As a music lover and former band geek, I was immediately drawn to this book.  Mira’s obsession with music, ambitious goals, and close relationship with her family make her instantly likable.  Despite that close relationship, she feels as if her parents always put her sister’s needs and interests ahead of her own, and Mira’s very accommodating and understanding for her age.  I admired her determination to work on her goals, try new experiences, and meet new people instead of sitting around sulking after missing music camp.  The dynamics between Mira and her best friends are genuine and relatable, and getting an insider’s view of DJ-ing made this tech-lover very happy.

The first 70% of this book was enjoyable read for me, but soon after, things seem to go off the rails.  I’ll try to put this in general terms to avoid spoilers.  I found it difficult to believe that parents would be oblivious to such a profound change in their child’s appearance and actions.  Mira and her family are dealing with, as well as avoiding, several problems, but the blame comes across as misplaced.  By eliminating a certain aspect from their lives, everything is resolved, which is an unrealistic expectation.  Questions are left unanswered, I was ultimately disappointed at certain choices that didn’t ring true for the character, and the ending felt rushed.

My issues are personal, and I’d still recommend this book to music lovers, because it’s rare to find books exploring that world – they’re few and far between, and I’d love to see more.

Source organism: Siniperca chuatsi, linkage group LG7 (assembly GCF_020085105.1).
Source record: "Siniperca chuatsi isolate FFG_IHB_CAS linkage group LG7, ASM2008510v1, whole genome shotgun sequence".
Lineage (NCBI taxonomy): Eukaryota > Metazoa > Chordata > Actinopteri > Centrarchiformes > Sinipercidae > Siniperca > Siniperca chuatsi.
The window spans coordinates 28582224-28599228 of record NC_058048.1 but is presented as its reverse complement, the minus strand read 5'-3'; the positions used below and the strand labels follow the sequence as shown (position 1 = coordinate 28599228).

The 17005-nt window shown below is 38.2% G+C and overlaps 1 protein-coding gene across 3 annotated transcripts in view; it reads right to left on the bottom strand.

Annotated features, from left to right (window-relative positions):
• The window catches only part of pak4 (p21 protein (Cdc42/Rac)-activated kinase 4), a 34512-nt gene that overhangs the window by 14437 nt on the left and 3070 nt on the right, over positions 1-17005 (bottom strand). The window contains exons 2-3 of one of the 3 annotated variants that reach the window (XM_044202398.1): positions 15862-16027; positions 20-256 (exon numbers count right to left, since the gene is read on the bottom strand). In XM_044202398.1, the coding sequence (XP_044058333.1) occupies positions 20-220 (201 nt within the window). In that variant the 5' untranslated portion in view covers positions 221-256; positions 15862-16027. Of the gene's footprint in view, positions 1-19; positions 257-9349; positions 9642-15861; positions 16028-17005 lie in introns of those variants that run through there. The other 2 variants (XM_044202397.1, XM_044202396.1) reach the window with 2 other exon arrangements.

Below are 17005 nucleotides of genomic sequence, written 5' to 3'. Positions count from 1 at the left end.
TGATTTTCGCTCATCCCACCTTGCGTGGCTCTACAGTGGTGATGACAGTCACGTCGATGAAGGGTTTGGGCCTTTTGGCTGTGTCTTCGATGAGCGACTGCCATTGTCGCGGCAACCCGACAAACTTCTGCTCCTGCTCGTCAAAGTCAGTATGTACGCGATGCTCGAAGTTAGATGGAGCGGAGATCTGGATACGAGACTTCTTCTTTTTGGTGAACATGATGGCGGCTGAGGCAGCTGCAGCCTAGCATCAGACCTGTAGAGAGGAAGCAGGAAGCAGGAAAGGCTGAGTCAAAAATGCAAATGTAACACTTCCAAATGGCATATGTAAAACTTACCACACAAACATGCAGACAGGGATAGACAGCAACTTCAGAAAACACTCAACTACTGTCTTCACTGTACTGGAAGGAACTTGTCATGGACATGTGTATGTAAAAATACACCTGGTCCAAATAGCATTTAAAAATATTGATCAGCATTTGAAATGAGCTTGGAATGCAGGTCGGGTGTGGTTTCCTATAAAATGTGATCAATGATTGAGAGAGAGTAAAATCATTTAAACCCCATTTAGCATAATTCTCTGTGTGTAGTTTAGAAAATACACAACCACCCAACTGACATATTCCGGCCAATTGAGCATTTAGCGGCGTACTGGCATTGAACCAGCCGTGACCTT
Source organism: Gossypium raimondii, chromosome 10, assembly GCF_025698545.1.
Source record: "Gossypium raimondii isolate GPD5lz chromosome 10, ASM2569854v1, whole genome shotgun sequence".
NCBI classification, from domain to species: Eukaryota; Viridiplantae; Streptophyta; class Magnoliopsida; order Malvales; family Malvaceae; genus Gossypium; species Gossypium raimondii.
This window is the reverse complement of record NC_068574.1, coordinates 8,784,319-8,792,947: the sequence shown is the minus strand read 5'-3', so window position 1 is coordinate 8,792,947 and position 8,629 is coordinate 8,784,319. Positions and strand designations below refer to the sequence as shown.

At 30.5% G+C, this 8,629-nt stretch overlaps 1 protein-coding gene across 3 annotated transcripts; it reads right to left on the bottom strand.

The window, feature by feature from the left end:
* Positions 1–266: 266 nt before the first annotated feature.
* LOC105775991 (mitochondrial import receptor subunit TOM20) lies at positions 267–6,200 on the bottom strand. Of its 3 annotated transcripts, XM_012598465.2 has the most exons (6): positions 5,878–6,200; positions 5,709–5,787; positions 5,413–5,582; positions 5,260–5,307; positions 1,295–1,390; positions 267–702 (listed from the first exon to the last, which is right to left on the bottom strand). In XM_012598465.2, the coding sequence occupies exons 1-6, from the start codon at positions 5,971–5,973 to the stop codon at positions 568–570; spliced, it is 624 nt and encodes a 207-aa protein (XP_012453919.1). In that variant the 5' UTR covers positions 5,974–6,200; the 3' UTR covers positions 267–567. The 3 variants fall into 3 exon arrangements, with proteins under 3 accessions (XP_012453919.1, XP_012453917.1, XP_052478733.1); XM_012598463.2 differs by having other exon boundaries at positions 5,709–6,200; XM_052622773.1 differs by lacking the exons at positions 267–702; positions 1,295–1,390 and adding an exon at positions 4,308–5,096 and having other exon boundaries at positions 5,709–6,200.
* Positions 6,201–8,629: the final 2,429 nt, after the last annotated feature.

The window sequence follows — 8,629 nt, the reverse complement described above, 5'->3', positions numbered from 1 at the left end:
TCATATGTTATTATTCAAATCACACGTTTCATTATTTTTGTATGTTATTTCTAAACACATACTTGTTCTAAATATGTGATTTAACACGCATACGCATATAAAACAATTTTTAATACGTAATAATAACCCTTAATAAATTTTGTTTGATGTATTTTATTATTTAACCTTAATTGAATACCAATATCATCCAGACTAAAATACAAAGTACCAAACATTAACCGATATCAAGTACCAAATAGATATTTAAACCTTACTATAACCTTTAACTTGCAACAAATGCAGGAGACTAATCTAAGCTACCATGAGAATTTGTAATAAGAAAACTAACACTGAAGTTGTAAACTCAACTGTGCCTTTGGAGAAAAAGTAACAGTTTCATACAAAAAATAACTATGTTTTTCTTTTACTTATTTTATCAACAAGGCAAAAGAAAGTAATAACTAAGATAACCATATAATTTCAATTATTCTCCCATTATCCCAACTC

Thanks to NetGalley and the publisher for the digital ARC.

 

The Girl and the Grove by Eric Smith #bookreviews #TuesdayBookBlog #YAbooks

Teenager Leila’s life is full of challenges. From bouncing around the foster care system to living with seasonal affective disorder, she’s never had an easy road. Leila keeps herself busy with her passion for environmental advocacy, monitoring the Urban Ecovists message board and joining a local environmental club with her best friend Sarika. And now that Leila has finally been adopted, she dares to hope her life will improve.

But the voices in Leila’s head are growing louder by the day. Ignoring them isn’t working anymore. Something calls out to her from the grove at Fairmount Park. – Goodreads.com

This charming tale is an interesting blend of contemporary and fantasy, with a main character I just wanted to hug throughout the entire book.  Leila is a mature young woman with strong convictions who struggles with questions about her past, while also learning to trust her new family and find a sense of belonging.  And everyone should have a best friend like Sarika – that person who always supports you and has your back no matter what – who is also a snarky, talented coffee barista with a loyal Twitter following.  Leila’s dad, Jon, is the perfect concoction of worried, overprotective father, with an endearing, dorky sense of humor.